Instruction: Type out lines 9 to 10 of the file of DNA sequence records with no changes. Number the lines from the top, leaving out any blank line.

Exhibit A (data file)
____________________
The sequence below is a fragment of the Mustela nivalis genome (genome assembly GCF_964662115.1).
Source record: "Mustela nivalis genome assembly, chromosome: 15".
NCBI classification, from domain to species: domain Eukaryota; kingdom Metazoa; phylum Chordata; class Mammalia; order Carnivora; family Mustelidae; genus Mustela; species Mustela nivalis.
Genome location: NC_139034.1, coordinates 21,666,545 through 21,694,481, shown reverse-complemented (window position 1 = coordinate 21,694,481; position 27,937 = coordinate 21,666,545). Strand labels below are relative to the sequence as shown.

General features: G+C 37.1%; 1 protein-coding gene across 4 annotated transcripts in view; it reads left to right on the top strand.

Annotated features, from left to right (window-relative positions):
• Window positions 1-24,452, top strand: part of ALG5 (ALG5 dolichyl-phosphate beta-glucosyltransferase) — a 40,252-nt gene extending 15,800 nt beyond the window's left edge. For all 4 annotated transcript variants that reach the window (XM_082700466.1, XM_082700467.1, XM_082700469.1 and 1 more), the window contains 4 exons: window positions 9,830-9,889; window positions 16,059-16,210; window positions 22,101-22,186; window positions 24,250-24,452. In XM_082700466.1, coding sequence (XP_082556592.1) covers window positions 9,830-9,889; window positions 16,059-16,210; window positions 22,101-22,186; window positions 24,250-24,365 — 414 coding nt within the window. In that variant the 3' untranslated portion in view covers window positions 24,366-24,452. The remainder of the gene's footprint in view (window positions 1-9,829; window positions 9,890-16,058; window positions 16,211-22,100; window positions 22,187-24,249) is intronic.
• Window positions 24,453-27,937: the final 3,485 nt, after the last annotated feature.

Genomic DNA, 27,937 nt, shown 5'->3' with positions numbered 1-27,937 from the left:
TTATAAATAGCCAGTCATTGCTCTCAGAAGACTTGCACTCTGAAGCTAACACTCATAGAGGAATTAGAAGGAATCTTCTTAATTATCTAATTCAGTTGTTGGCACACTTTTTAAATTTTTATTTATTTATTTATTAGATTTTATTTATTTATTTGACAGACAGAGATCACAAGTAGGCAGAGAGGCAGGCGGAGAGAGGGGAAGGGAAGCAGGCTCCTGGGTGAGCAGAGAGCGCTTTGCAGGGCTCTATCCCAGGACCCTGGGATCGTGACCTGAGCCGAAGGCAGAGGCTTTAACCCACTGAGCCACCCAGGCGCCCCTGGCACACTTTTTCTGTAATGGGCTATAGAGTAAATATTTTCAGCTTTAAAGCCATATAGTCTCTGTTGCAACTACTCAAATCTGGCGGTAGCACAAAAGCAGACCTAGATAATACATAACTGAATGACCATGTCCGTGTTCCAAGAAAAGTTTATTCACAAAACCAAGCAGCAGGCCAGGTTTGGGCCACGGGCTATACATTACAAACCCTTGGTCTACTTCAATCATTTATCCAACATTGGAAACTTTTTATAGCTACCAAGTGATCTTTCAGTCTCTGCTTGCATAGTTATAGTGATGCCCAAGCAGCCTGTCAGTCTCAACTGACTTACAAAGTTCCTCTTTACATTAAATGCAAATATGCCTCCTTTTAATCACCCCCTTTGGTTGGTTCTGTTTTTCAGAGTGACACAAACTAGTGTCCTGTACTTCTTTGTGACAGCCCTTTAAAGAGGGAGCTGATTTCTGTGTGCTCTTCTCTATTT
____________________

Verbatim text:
Genomic DNA, 27,937 nt, shown 5'->3' with positions numbered 1-27,937 from the left:
TTATAAATAGCCAGTCATTGCTCTCAGAAGACTTGCACTCTGAAGCTAACACTCATAGAGGAATTAGAAGGAATCTTCTTAATTATCTAATTCAGTTGTTGGCACACTTTTTAAATTTTTATTTATTTATTTATTAGATTTTATTTATTTATTTGACAGACAGAGATCACAAGTAGGCAGAGAGGCAGGCGGAGAGAGGGGAAGGGAAGCAGGCTCCTGGGTGAGCAGAGAGCGCTTTGCAGGGCTCTATCCCAGGACCCTGGGATCGTGACCTGAGCCGAAGGCAGAGGCTTTAACCCACTGAGCCACCCAGGCGCCCCTGGCACACTTTTTCTGTAATGGGCTATAGAGTAAATATTTTCAGCTTTAAAGCCATATAGTCTCTGTTGCAACTACTCAAATCTGGCGGTAGCACAAAAGCAGACCTAGATAATACATAACTGAATGACCATGTCCGTGTTCCAAGAAAAGTTTATTCACAAAACCAAGCAGCAGGCCAGGTTTGGGCCACGGGCTATACATTACAAACCCTTGGTCTACTTCAATCATTTATCCAACATTGGAAACTTTTTATAGCTACCAAGTGATCTTTCAGTCTCTGCTTGCATAGTTATAGTGATGCCCAAGCAGCCTGTCAGTCTCAACTGACTTACAAAGTTCCTCTTTACATTAAATGCAAATATGCCTCCTTTTAATCACCCCCTTTGGTTGGTTCTGTTTTTCAGAGTGACACAAACTAGTGTCCTGTACTTCTTTGTGACAGCCCTTTAAAGAGGGAGCTGATTTCTGTGTGCTCTTCTCTATTT